Employment

Sunak's flagship free childcare scheme under threat from staffing 'crisis'

Free childcare is expanding to more families from September, but councils are concerned there will not be enough places to meet the surge in demand, meaning children will miss out

child at window

15 hours of free childcare is set to be expanded to children aged from nine months. Image: Unsplash

Councils fear there are too few nursery spaces to meet demand for free childcare as the early years sector faces a “recruitment and retention crisis”.

The government is set to expand its free childcare offer further from September 2024, offering 15 hours free each week to eligible working parents with a child from the age of nine months.

Yet six in ten councils are either not confident or unsure if there will be sufficient places to meet the surge in demand, according to new research from Coram Family and Childcare.

Councils are far less likely to feel confident about the final phase of the roll-out in September 2025, when eligible children will receive 30 hours of free childcare from nine months old.

Just 11% of councils said that they are “confident” or “very confident” there will be enough places to meet demand.

Lydia Hodges, the head of Coram Family and Childcare, told the Big Issue: “The extra funding for childcare has the potential to be a real game changer for families to give parents access back into the workplace. And also for children, we know early education really boosts their outcomes.

“So getting it right is really important for everybody that cares about children’s outcomes. It’s also about increasing the labour market participation, particularly for for mothers. That’s why it’s so important to get that right, so that it fulfils its potential.”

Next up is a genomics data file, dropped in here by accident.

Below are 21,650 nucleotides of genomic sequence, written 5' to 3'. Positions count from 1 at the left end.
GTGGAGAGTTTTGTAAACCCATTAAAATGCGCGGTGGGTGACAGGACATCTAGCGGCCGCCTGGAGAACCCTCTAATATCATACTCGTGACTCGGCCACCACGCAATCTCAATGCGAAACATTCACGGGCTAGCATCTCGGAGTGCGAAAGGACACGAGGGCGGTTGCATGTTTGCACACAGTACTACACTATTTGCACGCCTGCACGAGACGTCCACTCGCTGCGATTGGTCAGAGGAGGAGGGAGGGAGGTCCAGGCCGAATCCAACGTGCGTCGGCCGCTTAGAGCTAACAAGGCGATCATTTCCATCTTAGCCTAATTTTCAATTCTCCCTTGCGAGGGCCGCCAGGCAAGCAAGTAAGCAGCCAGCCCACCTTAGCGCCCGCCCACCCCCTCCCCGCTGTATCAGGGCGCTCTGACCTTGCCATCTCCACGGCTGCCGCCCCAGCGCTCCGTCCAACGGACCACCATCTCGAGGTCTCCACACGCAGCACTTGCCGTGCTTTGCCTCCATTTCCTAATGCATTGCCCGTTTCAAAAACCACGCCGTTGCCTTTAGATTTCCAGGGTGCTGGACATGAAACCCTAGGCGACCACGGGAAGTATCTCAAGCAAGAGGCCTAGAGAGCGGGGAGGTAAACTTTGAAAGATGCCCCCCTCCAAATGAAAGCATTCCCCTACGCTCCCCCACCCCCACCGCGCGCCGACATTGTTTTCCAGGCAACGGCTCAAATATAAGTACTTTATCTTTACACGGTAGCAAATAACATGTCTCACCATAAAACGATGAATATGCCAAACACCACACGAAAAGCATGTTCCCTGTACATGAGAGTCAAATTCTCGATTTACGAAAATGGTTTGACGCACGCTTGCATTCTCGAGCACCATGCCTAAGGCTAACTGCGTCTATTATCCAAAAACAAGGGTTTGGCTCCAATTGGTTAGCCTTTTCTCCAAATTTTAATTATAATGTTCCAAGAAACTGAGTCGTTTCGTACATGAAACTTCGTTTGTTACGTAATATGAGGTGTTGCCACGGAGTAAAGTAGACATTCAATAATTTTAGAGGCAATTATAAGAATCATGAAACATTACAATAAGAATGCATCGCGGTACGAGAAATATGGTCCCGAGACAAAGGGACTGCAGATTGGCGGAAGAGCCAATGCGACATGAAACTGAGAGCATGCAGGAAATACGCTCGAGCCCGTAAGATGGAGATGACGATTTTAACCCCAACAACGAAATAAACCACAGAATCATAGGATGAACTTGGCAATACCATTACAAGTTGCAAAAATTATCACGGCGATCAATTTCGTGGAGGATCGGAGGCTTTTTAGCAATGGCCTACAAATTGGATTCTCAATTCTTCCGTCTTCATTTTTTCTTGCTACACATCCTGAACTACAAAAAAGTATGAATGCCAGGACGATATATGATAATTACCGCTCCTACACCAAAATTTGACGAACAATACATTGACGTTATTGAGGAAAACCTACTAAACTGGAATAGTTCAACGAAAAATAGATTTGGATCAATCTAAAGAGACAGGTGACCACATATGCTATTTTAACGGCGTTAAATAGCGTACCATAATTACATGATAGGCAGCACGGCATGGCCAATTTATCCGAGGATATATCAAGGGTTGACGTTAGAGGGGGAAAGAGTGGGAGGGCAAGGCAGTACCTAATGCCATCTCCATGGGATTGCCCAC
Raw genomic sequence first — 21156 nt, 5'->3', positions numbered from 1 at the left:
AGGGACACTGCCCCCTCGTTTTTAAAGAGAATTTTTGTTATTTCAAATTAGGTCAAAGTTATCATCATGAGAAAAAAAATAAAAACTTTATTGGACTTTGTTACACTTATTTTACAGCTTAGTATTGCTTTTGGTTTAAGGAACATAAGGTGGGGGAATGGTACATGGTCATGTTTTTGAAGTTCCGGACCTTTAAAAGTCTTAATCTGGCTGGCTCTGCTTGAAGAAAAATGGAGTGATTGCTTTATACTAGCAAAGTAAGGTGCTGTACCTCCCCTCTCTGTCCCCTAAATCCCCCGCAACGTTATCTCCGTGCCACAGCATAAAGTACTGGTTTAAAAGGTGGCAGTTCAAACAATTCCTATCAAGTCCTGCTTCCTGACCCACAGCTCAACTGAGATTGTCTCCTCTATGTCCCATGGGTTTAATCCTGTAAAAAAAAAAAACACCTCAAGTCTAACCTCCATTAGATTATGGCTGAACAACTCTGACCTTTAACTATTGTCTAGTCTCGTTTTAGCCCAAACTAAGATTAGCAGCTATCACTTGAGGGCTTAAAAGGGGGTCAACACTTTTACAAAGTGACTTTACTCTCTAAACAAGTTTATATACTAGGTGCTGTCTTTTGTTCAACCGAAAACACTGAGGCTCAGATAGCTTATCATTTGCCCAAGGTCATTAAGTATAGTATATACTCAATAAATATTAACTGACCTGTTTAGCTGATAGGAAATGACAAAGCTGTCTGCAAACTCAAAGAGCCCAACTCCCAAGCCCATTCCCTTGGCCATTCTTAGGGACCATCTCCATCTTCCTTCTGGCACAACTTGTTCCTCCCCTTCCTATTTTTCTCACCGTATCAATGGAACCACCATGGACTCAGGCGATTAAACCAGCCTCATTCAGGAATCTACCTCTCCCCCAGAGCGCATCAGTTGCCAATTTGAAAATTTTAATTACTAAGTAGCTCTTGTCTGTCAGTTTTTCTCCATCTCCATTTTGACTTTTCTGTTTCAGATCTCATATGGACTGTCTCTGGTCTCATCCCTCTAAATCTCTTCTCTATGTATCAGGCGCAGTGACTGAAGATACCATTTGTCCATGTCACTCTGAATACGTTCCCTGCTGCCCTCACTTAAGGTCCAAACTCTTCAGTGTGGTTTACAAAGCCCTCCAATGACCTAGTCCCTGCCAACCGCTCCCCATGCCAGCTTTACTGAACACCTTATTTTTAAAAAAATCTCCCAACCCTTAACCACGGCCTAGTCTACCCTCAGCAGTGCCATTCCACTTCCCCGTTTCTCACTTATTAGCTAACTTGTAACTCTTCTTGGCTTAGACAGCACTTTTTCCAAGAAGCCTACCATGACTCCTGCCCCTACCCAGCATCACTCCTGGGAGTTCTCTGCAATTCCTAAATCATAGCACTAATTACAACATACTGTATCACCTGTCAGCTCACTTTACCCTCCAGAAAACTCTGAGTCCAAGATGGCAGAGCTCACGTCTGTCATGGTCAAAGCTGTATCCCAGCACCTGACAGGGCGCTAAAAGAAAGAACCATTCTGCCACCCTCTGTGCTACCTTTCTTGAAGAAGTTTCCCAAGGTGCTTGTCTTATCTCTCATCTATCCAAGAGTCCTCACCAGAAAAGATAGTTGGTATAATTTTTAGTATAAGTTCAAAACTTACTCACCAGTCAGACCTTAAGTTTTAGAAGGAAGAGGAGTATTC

It follows previous reporting from the Big Issue around how children from the poorest backgrounds will miss out on the free childcare offer, and how early years settings face a “staffing crisis” and “years of sustained underfunding”.

Previous research from the Early Years Alliance found that more than two thirds (63%) of early years providers are currently full, and waiting lists are stretching for years. One provider told the Big Issue that people are starting to contact nurseries to get on waiting lists “before they are even pregnant”.

This latest research builds on those concerns. Just over half (52%) of councils say that all or almost all eligible parents in their area who wanted to take up free childcare entitlements have been able to so far.

The vast majority of councils (75%) said their biggest worry in delivering the expansion is the childcare workforce, as the sector faces “significant challenges” to recruit and retain staff. This is three times higher than any other concern.

Hodges said: “For the next government, the most important thing is to invest in the early years sector and especially the workforce. We asked councils for their biggest concern about delivering that expansion, and it was overwhelmingly the workforce. We have a recruitment and a retention crisis.

“We know we’re struggling to get the right people with the right skills and to hold on to those people. And to do that, we need a proper workforce strategy with better pay and progression, recognition and value for those early years educators. So it’s really important that the next government makes that a priority, to make sure that you know those children aren’t missing out on that opportunity.”

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